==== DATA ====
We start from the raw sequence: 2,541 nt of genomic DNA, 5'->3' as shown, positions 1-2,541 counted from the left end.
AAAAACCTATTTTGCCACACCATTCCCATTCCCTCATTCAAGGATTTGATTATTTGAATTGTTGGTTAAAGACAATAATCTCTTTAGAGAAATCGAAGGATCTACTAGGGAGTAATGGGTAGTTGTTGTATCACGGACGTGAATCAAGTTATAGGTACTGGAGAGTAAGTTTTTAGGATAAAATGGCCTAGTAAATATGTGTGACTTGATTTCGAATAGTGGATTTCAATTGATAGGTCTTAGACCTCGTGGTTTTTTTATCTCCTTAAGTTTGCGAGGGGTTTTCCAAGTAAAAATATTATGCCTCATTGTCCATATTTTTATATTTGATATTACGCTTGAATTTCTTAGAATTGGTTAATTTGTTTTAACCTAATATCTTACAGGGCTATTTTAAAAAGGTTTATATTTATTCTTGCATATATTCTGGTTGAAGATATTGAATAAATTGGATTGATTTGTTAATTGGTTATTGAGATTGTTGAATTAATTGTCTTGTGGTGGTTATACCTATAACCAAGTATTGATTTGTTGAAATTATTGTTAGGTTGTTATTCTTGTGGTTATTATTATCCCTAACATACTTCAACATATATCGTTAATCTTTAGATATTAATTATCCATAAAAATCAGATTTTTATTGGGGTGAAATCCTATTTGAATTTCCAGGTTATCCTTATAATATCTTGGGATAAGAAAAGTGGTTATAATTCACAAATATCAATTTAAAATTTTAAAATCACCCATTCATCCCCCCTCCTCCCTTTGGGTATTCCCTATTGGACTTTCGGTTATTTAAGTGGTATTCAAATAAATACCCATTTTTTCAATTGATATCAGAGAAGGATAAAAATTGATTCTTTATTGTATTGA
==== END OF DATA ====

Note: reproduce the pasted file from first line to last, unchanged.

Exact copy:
We start from the raw sequence: 2,541 nt of genomic DNA, 5'->3' as shown, positions 1-2,541 counted from the left end.
AAAAACCTATTTTGCCACACCATTCCCATTCCCTCATTCAAGGATTTGATTATTTGAATTGTTGGTTAAAGACAATAATCTCTTTAGAGAAATCGAAGGATCTACTAGGGAGTAATGGGTAGTTGTTGTATCACGGACGTGAATCAAGTTATAGGTACTGGAGAGTAAGTTTTTAGGATAAAATGGCCTAGTAAATATGTGTGACTTGATTTCGAATAGTGGATTTCAATTGATAGGTCTTAGACCTCGTGGTTTTTTTATCTCCTTAAGTTTGCGAGGGGTTTTCCAAGTAAAAATATTATGCCTCATTGTCCATATTTTTATATTTGATATTACGCTTGAATTTCTTAGAATTGGTTAATTTGTTTTAACCTAATATCTTACAGGGCTATTTTAAAAAGGTTTATATTTATTCTTGCATATATTCTGGTTGAAGATATTGAATAAATTGGATTGATTTGTTAATTGGTTATTGAGATTGTTGAATTAATTGTCTTGTGGTGGTTATACCTATAACCAAGTATTGATTTGTTGAAATTATTGTTAGGTTGTTATTCTTGTGGTTATTATTATCCCTAACATACTTCAACATATATCGTTAATCTTTAGATATTAATTATCCATAAAAATCAGATTTTTATTGGGGTGAAATCCTATTTGAATTTCCAGGTTATCCTTATAATATCTTGGGATAAGAAAAGTGGTTATAATTCACAAATATCAATTTAAAATTTTAAAATCACCCATTCATCCCCCCTCCTCCCTTTGGGTATTCCCTATTGGACTTTCGGTTATTTAAGTGGTATTCAAATAAATACCCATTTTTTCAATTGATATCAGAGAAGGATAAAAATTGATTCTTTATTGTATTGA